Pedroia healthy, happy upon return

It was pretty clear that Dustin Pedroia had no ill effects from the left wrist he strained on Tuesday. After making his return to the lineup, the little second baseman was clearly in a good mood in the clubhouse.

As John Lackey was holding court across the way, Pedroia couldn’t resist doing some chirping.

“He would have signed for five years at the league minimum to come here and not to have to face me [anymore],” Pedroia said.

Lackey was swift with his rebuttal, clearly re-playing a scene that the two players have had at times when the media has not been in the clubhouse.

“I’m scared of singles to right,” chuckled Lackey. “He’s been saying that for two weeks. Don’t give him credit for that.”

In truth, the humor that Pedroia displayed was only another example of what a non-issue his wrist is. The Red Sox gave him three days off because it’s Spring Training, making it a perfect time to be conservative with a nagging injury. Pedroia went 1-for-4 on the day.

“I got on the ground a few times and dove, so it was fine,” Pedroia said. “Swinging, I was fine. My first at-bat, I was just getting my timing back. He kind of blew the ball by me a little bit. But my next three at-bats were good, hit the ball on the barrel, so that’s the only thing I was trying to do today, make sure it felt great and see some pitches.”

Pedroia felt that his last at-bat, when he flew out, was probably his best of the day.

“My last at-bat, that was good. I felt good,” Pedroia said. “He was throwing me some pretty good pitches on the corners and I was fouling them off and it was good.  I was seeing a lot of pitches. I saw a lot all day which was good.”

In other news, Jeremy Hermida left the game with minor soreness in his right hamstring.

“It just didn’t seem like a good thing to keep him in the game,” said Red Sox manager Terry Francona. “He just came up and he said, ‘I feel it.’ I said, ‘that’s enough.”

Hermida didn’t seem the least bit concerned about the ailment after the game.

One pitcher who isn’t quite in sync at the moment is reliever Manny Delcarmen, who has been battling his mechanics for a couple of weeks. The righty got two outs and didn’t give up any runs on Saturday, but he’s not quite there yet.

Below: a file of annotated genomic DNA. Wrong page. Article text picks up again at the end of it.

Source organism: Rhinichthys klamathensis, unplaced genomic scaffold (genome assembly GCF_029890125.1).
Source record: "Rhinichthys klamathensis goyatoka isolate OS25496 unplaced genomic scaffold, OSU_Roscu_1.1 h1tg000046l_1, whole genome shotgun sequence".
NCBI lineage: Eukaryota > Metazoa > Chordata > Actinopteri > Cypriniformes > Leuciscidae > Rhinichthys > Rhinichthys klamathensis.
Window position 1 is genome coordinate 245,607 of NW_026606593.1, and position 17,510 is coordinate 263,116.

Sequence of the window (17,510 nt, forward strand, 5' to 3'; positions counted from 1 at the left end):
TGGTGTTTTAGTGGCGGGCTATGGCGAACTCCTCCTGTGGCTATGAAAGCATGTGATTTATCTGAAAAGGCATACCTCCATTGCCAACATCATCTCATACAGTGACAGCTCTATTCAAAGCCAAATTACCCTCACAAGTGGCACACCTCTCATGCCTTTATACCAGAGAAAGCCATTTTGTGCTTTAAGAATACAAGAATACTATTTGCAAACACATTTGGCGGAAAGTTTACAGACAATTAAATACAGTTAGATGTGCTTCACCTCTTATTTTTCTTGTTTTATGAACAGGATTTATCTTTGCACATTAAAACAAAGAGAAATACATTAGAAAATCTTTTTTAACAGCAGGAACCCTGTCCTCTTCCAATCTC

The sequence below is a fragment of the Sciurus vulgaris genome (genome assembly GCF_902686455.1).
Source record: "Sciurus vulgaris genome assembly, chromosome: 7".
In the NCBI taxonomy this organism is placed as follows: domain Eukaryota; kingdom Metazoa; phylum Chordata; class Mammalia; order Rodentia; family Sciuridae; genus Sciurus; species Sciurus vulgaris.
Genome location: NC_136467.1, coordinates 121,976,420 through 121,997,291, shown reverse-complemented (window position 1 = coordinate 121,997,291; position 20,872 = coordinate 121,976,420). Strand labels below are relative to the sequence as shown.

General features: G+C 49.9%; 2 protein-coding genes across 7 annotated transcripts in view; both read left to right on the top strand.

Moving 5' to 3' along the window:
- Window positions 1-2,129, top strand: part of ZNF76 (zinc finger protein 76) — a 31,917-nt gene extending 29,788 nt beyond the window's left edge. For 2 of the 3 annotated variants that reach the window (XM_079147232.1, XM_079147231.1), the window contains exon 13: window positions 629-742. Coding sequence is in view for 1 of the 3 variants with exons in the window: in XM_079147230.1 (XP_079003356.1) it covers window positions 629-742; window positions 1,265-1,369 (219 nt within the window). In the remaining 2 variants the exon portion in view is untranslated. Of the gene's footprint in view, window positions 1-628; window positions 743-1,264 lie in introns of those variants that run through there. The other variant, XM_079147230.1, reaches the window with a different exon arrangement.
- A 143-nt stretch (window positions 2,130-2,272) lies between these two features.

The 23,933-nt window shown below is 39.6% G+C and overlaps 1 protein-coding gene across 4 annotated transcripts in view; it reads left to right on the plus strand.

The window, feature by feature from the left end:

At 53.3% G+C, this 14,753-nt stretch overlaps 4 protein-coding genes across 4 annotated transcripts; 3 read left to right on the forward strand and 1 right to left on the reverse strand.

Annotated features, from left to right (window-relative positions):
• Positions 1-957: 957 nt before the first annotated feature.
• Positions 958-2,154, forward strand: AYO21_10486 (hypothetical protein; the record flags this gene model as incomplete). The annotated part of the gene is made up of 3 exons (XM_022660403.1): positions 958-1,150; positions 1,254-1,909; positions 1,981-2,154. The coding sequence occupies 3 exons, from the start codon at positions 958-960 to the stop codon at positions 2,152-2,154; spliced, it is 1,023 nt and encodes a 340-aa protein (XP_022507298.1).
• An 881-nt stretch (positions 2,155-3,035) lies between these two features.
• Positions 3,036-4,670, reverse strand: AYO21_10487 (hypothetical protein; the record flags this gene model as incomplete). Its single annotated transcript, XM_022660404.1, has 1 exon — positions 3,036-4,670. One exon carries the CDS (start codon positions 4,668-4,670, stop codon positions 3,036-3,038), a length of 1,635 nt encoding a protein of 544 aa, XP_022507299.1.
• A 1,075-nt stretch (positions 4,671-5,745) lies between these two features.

With that in mind, the Red Sox will pitch Declarmen for a couple of innings in a more controlled environment on Monday, in a Minor League game.

“That’s still a work in progress,” Francona said. “I think we’re going to take him down to the minor league side on Monday and give him a couple, try to get him enough reps where [he's more comfortable]. Still watching his warm-ups, he’s not driving the ball downhill yet. We’ve got to stay on that.”

3 Comments

The Sox are going to kick butt this year. They are just holding back a little because it is Spring. Trust me on this.
Besides, I have been reading the Baseball Prospectus and I have learned that hits, RBI, home runs and all those old-fashioned baseball things don’t actually win games. You no longer need hits if you have OPS, WAR, park adjusted defensive stats. It’s a whole new game.
I used to watch the games to get a feel for how the team was doing, but that’s not necessary any more. I’ve got this new book. The only problem is, I had to take an accounting class and actuarial lessons to figure out what in the nine hells all those numbers are about. Now I can do long division, fractions, decimals, trig, calculus, nuclear astrophysics, string theory, yarn theory, and work an abacus.
The SOX RULE!!!!!

Waiter, tell Arnie to send out some of that alphabt soup that he’s been having–I’ll have some also, please. Feel free to put a happy pill in it…
But mak sur Arni lvs th “E’s” out of our alphabt soup. Th Rd Sox had too many “E’s” in that stat column…And th Rd Sox still cannot throw out runnrs…SIGH! GO SOX!

Don’t worry, Greg. Errors mean nothing in the brave new world of Baseball Prospectus. If the Sox make too many errors we will simply park-adjust them away!!! The awesomeness of this new system is beyond words! I’ve learned to calculate how fast Jacoby runs and divide that by the acreage he covers in his new position, left field. Then we multiply the remainder by the sum of the speed of the average baseball hit to left remembering to carry the one, and take a percentage of the balls that drop to the grass inverting the dangling participle. The result is OTD/FP or Outfield Thermo Dynamic Fielding Percent. THAT wins games. Trust me!

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